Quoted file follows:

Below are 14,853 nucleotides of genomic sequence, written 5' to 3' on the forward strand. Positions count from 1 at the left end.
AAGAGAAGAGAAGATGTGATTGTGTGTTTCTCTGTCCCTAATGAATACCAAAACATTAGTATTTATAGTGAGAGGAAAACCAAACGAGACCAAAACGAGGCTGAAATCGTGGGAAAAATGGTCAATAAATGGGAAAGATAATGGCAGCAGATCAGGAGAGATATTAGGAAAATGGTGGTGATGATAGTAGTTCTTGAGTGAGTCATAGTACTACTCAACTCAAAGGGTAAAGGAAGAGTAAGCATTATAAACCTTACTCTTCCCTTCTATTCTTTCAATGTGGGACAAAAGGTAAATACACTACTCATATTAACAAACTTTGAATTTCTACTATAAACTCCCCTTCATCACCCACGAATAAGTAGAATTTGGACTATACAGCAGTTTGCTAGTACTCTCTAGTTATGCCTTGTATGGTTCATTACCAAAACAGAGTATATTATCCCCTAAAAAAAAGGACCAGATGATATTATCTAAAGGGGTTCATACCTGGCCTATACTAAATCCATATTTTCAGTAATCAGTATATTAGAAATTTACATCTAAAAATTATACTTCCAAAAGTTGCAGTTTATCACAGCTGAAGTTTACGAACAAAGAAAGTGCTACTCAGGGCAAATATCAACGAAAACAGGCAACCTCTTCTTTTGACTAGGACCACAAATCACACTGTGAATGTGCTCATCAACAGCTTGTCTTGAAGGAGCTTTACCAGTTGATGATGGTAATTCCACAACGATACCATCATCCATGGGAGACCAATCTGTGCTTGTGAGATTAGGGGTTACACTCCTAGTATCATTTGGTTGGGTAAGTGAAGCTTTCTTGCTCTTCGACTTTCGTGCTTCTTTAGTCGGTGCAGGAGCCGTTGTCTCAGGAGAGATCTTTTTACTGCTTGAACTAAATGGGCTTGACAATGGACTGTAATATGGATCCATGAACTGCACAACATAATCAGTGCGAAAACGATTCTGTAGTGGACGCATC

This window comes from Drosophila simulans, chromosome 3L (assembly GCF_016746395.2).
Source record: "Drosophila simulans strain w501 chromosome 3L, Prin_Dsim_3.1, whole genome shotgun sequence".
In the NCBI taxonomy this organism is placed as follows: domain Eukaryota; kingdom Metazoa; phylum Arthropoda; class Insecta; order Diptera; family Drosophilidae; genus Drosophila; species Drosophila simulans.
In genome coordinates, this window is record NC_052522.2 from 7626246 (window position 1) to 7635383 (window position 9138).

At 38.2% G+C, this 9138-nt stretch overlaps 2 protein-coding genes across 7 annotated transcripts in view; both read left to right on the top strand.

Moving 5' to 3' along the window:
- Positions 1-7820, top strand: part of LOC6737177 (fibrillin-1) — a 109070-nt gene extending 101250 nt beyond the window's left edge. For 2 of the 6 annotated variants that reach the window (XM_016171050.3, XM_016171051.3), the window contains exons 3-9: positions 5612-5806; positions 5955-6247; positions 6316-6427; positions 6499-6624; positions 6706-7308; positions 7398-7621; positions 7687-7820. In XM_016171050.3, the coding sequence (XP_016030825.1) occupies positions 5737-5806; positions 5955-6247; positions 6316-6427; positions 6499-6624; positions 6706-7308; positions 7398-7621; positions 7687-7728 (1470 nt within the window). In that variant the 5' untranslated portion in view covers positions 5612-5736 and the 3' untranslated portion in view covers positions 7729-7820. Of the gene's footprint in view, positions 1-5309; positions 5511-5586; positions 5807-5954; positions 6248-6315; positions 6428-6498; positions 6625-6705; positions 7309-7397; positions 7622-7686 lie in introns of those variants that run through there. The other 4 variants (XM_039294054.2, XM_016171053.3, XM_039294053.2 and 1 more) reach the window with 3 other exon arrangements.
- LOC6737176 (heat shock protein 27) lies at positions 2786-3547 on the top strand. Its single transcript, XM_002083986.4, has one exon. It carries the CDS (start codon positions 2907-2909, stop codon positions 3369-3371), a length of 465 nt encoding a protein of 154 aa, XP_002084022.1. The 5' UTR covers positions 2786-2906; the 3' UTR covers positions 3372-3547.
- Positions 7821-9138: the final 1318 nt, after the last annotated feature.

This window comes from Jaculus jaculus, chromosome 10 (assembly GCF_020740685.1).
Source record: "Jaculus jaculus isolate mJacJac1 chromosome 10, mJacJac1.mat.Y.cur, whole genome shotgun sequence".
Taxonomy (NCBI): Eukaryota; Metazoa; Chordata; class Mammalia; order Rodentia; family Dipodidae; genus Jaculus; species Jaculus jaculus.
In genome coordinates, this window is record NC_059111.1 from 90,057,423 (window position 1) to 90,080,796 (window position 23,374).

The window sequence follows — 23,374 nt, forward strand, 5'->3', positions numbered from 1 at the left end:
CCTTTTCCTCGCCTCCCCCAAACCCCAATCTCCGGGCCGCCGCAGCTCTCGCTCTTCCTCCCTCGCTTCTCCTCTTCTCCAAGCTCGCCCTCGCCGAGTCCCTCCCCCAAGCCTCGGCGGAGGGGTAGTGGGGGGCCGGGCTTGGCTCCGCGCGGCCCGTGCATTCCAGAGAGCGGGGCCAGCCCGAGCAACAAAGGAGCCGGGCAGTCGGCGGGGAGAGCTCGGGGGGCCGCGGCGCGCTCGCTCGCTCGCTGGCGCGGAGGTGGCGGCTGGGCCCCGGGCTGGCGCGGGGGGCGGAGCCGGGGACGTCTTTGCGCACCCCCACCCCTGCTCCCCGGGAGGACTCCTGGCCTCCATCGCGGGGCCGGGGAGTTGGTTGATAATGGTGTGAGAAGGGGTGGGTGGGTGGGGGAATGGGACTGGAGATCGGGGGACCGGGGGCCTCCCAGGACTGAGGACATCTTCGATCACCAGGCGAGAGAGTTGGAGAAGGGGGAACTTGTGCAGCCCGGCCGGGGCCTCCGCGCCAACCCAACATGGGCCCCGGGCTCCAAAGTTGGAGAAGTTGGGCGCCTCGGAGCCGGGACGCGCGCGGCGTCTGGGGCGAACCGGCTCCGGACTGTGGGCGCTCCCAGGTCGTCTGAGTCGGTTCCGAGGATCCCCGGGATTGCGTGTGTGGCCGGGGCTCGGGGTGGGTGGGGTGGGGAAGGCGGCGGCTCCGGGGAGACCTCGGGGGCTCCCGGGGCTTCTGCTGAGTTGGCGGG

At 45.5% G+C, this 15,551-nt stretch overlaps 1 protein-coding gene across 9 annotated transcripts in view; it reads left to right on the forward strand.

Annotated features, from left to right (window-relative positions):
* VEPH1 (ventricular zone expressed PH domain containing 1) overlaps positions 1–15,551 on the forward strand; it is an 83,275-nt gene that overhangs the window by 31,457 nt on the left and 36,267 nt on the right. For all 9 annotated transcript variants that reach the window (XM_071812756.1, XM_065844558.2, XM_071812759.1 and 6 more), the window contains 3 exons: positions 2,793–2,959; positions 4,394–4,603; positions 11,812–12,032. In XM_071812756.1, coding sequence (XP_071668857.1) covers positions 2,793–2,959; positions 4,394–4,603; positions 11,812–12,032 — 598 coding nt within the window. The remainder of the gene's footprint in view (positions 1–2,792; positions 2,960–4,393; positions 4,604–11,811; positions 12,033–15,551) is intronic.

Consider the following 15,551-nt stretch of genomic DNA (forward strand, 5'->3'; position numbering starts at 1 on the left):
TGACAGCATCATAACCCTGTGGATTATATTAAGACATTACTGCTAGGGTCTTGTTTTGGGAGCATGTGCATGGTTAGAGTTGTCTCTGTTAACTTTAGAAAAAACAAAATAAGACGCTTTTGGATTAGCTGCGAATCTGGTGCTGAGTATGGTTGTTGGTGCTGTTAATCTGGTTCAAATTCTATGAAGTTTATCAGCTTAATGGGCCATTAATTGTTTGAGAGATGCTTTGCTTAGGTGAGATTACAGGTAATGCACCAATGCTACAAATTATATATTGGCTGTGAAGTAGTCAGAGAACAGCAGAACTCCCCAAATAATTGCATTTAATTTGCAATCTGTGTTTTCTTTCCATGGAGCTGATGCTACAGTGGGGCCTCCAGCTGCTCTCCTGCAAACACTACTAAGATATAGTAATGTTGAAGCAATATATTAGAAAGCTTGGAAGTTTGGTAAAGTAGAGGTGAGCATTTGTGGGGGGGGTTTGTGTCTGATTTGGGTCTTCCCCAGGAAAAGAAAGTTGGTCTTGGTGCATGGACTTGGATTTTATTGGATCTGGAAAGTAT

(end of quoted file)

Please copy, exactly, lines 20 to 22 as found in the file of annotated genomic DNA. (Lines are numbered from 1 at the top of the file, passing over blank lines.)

* VEPH1 (ventricular zone expressed PH domain containing 1) overlaps positions 1–15,551 on the forward strand; it is an 83,275-nt gene that overhangs the window by 31,457 nt on the left and 36,267 nt on the right. For all 9 annotated transcript variants that reach the window (XM_071812756.1, XM_065844558.2, XM_071812759.1 and 6 more), the window contains 3 exons: positions 2,793–2,959; positions 4,394–4,603; positions 11,812–12,032. In XM_071812756.1, coding sequence (XP_071668857.1) covers positions 2,793–2,959; positions 4,394–4,603; positions 11,812–12,032 — 598 coding nt within the window. The remainder of the gene's footprint in view (positions 1–2,792; positions 2,960–4,393; positions 4,604–11,811; positions 12,033–15,551) is intronic.

Consider the following 15,551-nt stretch of genomic DNA (forward strand, 5'->3'; position numbering starts at 1 on the left):
TGACAGCATCATAACCCTGTGGATTATATTAAGACATTACTGCTAGGGTCTTGTTTTGGGAGCATGTGCATGGTTAGAGTTGTCTCTGTTAACTTTAGAAAAAACAAAATAAGACGCTTTTGGATTAGCTGCGAATCTGGTGCTGAGTATGGTTGTTGGTGCTGTTAATCTGGTTCAAATTCTATGAAGTTTATCAGCTTAATGGGCCATTAATTGTTTGAGAGATGCTTTGCTTAGGTGAGATTACAGGTAATGCACCAATGCTACAAATTATATATTGGCTGTGAAGTAGTCAGAGAACAGCAGAACTCCCCAAATAATTGCATTTAATTTGCAATCTGTGTTTTCTTTCCATGGAGCTGATGCTACAGTGGGGCCTCCAGCTGCTCTCCTGCAAACACTACTAAGATATAGTAATGTTGAAGCAATATATTAGAAAGCTTGGAAGTTTGGTAAAGTAGAGGTGAGCATTTGTGGGGGGGGTTTGTGTCTGATTTGGGTCTTCCCCAGGAAAAGAAAGTTGGTCTTGGTGCATGGACTTGGATTTTATTGGATCTGGAAAGTAT